The condition of rational ignorance is not blameworthy or somehow immoral or irresponsible. It is a natural implication of the division of labour that makes life richer for us. We all share the disability of Saul Bellow’s Mr Sammler, who says, ‘I am more stupid about some things than about others; not equally stupid in all directions; I am not a well-rounded person’. If I am a typical citizen, I specialize in manufacturing goods, farming, offering professional services, making music, or whatever. I may be very good at what I do but I may be virtually incompetent at delivering professional services, making music, or any of a vast array of other things, all of which I could do, if at all, only at a much lower level of competence than I do my chief occupation. As Schumpeter noted, I might similarly drop down ‘to a lower level of mental performance’ as soon as I enter the political field. I might argue and analyse ‘in a way that [I] would recognize as infantile within the sphere of [my] real interests’. If I put some years of preparation and forty hours a week into it, I might do politics quite well. But the whole society would lose if I did that rather than what I have chosen to do.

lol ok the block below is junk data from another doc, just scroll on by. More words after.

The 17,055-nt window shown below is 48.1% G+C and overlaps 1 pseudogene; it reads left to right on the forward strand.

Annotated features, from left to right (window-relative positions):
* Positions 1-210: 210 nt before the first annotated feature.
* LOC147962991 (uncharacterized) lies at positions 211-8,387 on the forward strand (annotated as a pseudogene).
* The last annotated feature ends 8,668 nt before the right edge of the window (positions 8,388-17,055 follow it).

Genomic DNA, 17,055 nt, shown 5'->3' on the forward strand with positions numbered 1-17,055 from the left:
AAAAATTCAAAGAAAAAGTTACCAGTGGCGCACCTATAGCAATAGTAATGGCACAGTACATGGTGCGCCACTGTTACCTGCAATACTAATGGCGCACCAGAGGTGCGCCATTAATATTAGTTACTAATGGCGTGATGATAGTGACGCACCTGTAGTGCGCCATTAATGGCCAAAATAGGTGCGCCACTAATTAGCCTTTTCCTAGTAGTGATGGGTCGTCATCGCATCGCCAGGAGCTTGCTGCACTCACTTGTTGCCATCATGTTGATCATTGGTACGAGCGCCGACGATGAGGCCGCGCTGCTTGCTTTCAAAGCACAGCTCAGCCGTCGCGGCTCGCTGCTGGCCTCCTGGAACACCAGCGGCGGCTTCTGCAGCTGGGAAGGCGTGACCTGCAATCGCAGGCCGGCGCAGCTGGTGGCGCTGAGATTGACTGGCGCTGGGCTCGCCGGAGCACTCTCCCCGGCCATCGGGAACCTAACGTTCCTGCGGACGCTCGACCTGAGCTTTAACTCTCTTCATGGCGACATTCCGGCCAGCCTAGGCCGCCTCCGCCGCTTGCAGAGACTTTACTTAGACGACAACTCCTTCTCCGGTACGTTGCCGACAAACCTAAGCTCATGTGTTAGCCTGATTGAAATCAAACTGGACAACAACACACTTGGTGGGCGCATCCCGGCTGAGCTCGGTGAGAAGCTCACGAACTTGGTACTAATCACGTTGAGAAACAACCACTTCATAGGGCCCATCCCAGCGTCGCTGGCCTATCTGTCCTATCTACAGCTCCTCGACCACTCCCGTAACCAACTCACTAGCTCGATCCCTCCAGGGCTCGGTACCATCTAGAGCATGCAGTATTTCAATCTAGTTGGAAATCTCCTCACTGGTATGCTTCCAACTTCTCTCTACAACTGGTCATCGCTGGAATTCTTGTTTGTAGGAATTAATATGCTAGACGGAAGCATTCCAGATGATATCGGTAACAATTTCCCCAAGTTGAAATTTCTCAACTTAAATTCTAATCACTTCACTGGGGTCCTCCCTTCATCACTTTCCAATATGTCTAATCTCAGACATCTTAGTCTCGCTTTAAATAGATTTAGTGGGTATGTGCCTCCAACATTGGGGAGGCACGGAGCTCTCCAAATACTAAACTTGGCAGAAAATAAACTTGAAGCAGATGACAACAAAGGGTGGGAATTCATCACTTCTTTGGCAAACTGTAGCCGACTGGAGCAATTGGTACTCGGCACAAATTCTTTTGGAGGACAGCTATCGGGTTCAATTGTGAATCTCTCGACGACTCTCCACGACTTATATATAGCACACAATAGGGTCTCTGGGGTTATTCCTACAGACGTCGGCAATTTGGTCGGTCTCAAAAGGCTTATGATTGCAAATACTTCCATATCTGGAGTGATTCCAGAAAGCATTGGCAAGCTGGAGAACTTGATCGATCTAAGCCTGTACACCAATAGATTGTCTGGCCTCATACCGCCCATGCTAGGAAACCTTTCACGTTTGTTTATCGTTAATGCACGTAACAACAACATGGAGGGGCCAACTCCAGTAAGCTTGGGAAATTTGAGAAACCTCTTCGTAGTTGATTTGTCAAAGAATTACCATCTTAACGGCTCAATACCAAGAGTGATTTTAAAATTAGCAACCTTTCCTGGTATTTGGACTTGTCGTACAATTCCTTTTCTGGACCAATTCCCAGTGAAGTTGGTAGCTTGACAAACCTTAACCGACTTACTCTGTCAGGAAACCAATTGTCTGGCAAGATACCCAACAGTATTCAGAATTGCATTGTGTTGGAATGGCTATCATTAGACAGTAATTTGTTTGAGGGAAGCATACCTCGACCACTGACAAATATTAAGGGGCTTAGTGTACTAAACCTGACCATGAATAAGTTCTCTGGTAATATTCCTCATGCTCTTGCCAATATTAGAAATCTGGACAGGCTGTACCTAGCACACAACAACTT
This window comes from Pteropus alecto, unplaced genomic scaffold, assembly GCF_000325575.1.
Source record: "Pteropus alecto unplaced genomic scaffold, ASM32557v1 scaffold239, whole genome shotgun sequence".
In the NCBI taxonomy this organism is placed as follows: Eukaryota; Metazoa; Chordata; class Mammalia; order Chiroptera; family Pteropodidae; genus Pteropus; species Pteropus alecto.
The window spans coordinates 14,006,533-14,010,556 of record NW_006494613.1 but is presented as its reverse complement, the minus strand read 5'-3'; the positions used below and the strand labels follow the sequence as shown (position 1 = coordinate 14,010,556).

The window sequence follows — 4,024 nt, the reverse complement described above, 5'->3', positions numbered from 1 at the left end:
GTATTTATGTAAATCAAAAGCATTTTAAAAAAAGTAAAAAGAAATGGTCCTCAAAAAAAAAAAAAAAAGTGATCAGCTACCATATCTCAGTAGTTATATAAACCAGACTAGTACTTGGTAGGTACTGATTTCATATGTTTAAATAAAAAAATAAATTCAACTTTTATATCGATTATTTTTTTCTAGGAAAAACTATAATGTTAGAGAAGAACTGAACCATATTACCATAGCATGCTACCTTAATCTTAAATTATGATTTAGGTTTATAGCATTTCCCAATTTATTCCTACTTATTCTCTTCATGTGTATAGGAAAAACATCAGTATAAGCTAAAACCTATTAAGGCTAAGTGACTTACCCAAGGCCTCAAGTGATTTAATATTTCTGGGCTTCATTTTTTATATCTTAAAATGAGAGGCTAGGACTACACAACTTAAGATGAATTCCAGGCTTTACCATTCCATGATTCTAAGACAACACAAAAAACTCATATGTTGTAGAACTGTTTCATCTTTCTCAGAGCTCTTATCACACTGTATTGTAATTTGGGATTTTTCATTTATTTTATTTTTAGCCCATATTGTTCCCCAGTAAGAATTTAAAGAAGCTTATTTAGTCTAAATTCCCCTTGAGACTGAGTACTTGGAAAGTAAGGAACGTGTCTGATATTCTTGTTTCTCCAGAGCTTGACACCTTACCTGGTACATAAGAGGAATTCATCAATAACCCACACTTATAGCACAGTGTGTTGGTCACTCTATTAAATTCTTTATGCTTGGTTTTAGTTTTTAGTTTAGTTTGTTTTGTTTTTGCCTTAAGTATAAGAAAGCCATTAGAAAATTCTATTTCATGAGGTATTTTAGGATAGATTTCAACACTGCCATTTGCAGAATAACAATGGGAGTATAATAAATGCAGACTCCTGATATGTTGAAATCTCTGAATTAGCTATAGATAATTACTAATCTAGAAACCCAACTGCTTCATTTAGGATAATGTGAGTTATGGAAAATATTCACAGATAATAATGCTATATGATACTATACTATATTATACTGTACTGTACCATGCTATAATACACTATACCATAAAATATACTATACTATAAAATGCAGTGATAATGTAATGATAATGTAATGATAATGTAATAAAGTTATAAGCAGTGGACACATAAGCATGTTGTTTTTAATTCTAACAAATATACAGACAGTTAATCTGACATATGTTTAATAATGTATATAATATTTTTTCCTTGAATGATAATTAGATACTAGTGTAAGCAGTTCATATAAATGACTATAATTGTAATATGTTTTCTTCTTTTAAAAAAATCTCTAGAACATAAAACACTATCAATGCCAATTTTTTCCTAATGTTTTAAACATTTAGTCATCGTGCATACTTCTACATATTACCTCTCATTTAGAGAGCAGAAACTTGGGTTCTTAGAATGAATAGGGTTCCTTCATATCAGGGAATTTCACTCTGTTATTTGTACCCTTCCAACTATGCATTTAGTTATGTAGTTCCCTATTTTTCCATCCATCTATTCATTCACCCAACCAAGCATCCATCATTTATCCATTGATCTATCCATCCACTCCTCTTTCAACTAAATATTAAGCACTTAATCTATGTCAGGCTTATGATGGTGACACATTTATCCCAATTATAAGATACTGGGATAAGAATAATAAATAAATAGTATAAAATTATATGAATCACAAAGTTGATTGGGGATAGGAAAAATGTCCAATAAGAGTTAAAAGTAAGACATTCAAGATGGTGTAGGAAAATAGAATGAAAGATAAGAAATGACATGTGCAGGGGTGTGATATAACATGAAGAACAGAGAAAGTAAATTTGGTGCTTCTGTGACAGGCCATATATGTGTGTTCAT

Schumpeter’s observation is cited by virtually every contemporary writer on democratic theory. And no one has yet offered more than wishes about how to change the fact. The fact is not easily changed because it is so eminently reasonable that it is the fact.
Referens: Hardin, Russell. 2003. Liberalism, Constitutionalism, and Democracy. Oxford University Press, s. 168-69.